Players stake final claim for Japan as Eddie Jones begins to wield axe

Mike Brown and Ben Te’o first to fall in fight for a place in England’s 31-man World Cup squad but more will follow

Eddie Jones believes that fighting spirit will be needed to win a World Cup that the England head coach predicts will be the tightest yet, but not of the sort that led him to cull Mike Brown and Ben Te’o from the squad to prepare for the first of four warm-up matches for the tournament, against Wales at Twickenham on Sunday.

Brown, the Harlequins’ full-back, and Te’o, the centre who left Worcester at the end of the season and is expected to finish his career abroad, had moved to the periphery in the past year, having been keystones in Jones’s squad. Even without reports of an altercation between the pair during what was billed as a bonding session at the recent training camp in Italy, which Jones did not deny, they both had an outside chance of making the 31-man squad for Japan that will be announced on Monday.

“No,” replied Jones when asked if he could confirm that the pair had been involved in an incident in Treviso. Pushed on whether what happened in Italy was behind their exclusion from the squad to prepare for the first of two matches against Wales this month, he went on: “I never comment on why players are not selected and I am not about to start now. I respect your questions but I do not have anything to say on this.”

Te’o was disciplined at the end of the Six Nations when he and his fellow centre Manu Tuilagi stayed out late after the final match against Scotland. Jones said the centre remained in contention for the World Cup “as far as I know, unless you can tell me something else”, but when he was asked how he handled disciplinary matters, he said he had not had anything to deal with. “I could not be any happier with the way the team is going.”

Jones enjoyed a curry with his Wales opposite number, Warren Gatland, on Friday night. Sunday’s match, which sees Wales fielding, by some way, the more experienced team, was not among the matters discussed, which meant that Jones did not let on that three of the team he had announced that morning would not be playing, ostensibly because of injuries sustained in training: Ruaridh McConnochie and Henry Slade in the three-quarters and Sam Underhill in the back row.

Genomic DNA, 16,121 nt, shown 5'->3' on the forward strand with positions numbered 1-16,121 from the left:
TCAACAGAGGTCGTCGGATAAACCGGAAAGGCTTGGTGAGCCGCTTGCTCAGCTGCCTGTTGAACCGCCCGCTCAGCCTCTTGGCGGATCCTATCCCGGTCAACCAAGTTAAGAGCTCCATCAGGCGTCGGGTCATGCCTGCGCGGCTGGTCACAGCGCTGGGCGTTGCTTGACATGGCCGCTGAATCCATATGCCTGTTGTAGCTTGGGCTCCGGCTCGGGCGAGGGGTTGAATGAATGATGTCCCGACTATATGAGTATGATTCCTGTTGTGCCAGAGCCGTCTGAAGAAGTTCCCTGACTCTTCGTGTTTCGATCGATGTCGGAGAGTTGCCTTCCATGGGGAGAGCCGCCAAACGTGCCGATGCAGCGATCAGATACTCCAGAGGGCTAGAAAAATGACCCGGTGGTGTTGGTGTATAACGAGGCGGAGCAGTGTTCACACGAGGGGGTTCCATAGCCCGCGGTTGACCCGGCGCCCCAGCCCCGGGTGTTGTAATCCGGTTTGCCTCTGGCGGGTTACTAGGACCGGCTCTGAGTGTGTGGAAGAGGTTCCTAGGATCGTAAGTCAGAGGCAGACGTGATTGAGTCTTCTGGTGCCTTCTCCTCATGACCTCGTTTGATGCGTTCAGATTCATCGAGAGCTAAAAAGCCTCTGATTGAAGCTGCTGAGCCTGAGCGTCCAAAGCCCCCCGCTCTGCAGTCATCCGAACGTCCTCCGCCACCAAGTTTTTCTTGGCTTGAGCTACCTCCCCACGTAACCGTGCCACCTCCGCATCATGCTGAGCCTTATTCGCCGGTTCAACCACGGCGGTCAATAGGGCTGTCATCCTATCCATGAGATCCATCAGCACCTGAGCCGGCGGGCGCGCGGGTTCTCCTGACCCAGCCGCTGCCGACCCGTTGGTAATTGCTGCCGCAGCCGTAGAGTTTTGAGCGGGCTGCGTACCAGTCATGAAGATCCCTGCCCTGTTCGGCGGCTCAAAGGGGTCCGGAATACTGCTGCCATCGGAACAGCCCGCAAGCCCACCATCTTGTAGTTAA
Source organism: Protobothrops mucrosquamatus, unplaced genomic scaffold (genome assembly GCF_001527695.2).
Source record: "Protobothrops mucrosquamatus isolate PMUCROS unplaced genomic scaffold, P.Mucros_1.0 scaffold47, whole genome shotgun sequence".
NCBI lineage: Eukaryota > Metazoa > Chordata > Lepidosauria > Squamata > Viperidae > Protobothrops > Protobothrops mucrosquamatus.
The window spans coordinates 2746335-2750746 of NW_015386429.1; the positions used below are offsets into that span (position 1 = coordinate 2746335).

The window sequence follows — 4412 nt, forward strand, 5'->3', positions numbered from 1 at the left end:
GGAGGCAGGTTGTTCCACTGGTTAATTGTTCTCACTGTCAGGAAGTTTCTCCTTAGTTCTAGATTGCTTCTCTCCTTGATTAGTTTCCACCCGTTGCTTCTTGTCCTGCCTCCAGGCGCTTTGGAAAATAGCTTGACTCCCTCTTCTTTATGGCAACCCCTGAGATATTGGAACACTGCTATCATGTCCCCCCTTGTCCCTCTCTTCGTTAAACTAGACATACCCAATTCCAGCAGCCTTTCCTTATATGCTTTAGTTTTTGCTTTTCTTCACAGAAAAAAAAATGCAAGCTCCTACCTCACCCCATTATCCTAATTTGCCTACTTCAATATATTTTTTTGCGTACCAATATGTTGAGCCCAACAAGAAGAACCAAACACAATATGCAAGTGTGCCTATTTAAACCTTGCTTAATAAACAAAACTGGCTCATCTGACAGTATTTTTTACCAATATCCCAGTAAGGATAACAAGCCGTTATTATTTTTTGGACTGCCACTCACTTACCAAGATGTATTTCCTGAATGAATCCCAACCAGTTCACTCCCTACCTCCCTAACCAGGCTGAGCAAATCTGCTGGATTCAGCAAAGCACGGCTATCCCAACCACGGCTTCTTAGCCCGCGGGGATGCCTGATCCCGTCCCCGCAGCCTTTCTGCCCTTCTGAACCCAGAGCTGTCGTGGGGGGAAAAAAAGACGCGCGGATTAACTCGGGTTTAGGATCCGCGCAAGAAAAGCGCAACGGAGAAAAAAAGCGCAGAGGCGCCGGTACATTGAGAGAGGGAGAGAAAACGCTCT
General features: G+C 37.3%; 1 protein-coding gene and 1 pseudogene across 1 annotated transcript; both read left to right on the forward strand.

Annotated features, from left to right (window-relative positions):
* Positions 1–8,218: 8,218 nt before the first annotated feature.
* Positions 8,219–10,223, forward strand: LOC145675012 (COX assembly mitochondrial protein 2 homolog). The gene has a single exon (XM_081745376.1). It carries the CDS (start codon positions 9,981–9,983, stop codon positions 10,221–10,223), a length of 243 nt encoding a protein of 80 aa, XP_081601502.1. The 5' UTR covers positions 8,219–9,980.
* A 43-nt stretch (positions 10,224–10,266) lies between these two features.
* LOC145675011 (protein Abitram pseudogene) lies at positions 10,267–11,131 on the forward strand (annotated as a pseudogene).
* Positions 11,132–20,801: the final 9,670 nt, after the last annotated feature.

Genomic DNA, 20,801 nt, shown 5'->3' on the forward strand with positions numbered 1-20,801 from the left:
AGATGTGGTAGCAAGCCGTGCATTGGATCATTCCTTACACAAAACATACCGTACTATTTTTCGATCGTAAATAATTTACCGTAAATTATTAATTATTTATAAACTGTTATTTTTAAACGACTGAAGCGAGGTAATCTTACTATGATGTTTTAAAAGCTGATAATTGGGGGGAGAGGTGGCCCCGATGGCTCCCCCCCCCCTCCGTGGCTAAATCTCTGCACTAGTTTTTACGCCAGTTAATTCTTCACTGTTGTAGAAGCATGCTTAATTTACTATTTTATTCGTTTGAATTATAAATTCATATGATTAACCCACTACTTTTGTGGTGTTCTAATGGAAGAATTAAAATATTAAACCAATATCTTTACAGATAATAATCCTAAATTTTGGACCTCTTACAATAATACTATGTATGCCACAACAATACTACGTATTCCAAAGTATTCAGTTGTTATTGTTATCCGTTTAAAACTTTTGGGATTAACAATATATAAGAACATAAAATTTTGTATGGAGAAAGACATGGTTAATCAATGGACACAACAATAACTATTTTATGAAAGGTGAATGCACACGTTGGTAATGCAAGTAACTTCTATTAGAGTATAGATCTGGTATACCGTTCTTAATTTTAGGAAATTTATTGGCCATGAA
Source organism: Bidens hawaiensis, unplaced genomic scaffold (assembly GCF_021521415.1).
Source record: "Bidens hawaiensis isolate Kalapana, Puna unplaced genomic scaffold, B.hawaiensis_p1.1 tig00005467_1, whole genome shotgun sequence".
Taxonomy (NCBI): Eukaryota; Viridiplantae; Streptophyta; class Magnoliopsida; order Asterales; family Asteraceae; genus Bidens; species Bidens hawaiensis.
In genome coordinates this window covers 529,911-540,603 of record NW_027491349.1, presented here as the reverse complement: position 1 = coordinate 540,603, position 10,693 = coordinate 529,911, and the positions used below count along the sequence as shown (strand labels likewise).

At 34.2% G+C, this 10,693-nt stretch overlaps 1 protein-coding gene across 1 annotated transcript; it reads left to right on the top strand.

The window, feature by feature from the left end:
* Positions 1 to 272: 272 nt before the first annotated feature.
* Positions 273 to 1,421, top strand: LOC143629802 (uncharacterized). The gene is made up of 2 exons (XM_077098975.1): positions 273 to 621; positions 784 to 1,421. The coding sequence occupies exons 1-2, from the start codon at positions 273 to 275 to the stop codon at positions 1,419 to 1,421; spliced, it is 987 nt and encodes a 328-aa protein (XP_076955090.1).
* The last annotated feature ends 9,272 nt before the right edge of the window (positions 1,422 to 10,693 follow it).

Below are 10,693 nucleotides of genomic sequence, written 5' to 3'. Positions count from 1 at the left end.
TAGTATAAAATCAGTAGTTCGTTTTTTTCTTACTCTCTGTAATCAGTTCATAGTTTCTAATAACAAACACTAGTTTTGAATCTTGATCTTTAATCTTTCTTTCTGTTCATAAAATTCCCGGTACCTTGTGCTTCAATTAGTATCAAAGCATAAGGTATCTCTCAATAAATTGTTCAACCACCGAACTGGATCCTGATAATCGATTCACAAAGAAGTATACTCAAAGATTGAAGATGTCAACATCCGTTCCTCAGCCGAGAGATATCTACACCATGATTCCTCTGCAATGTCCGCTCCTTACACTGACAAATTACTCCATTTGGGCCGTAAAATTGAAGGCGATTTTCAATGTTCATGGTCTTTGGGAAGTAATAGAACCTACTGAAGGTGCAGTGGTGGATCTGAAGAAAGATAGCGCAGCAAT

Any obfuscation was directed more at his players than the opposition. “There has been zero disruption,” said Jones, whose side is the more physical for having Joe Cokanasiga on the wing and Courtney Lawes and Tuilagi on the bench. “Adapting, adjusting, bringing people in and out and finding your role is all part of a World Cup campaign. I have been involved in four World Cups, so I think I know how to prepare for a tournament. Some players have picked up knocks, but we want them all to understand what being part of a [match-day] 23 means. This is all part of the buildup.

“I watched the match between the United States and Japan on Friday. The USA, as tier-two countries do now, adopted a rush defence. The Rugby Championship games have been slogathons and I think the World Cup will be like that: tight, grinding affairs. So you use the warm-ups to experiment on ways you can win ahead of a World Cup that will be the tightest one we have ever seen.”

Unusually, given he will announce his World Cup squad less than 24 hours after kick-off against Wales, Jones has two uncapped players in the starting lineup: the scrum-half Willi Heinz and the flanker Lewis Ludlam, who replaces Underhill, with another on the bench in the hooker Jack Singleton. McConnochie, who did not train last week because of a hip problem, would have made it four but the debutants have been told that they are not on trial.

“Every day is selection day,” said Jones. “Sunday is just another one. We talk to players every day, seeing how they act, how they respond, how much they want to play for England, how they want to be part of a team, how they can develop from being a good club player to an international one. The match against Wales is just one of a number of selection days; no one is going to be selected or not on one match.”

Jones took over at the end of 2015 and in that time he did not cultivate a third scrum-half behind Ben Youngs and Danny Care. With the latter no longer seen as up to it after struggling against Japan last autumn, Jones has had to hurry auditions with Gloucester’s Heinz, at 32 England’s oldest debutant for 12 years, the latest on the casting couch.

Heinz will be vice-captain and, while he is uncapped, he scores over Ben Spencer in terms of experience. England’s failure to react when Wales overhauled them in the second half in Cardiff in this year’s Six Nations, together with tactical inflexibility, and their dazed response to Scotland’s comeback at Twickenham advanced the causes of the communicative Heinz, who played Super Rugby for the Crusaders.

“Willi has made a hell of an impact since coming into the squad,” said Jones. “We had a look at him a couple of years ago. He went back to his club and he has improved his game immeasurably. His ability to communicate effectively under pressure impresses me. Like Lewis Ludlam, who six months ago was struggling to get into Northampton’s B team, it shows what you can achieve if you work hard and are committed.”


Paul Rees

The GuardianTramp

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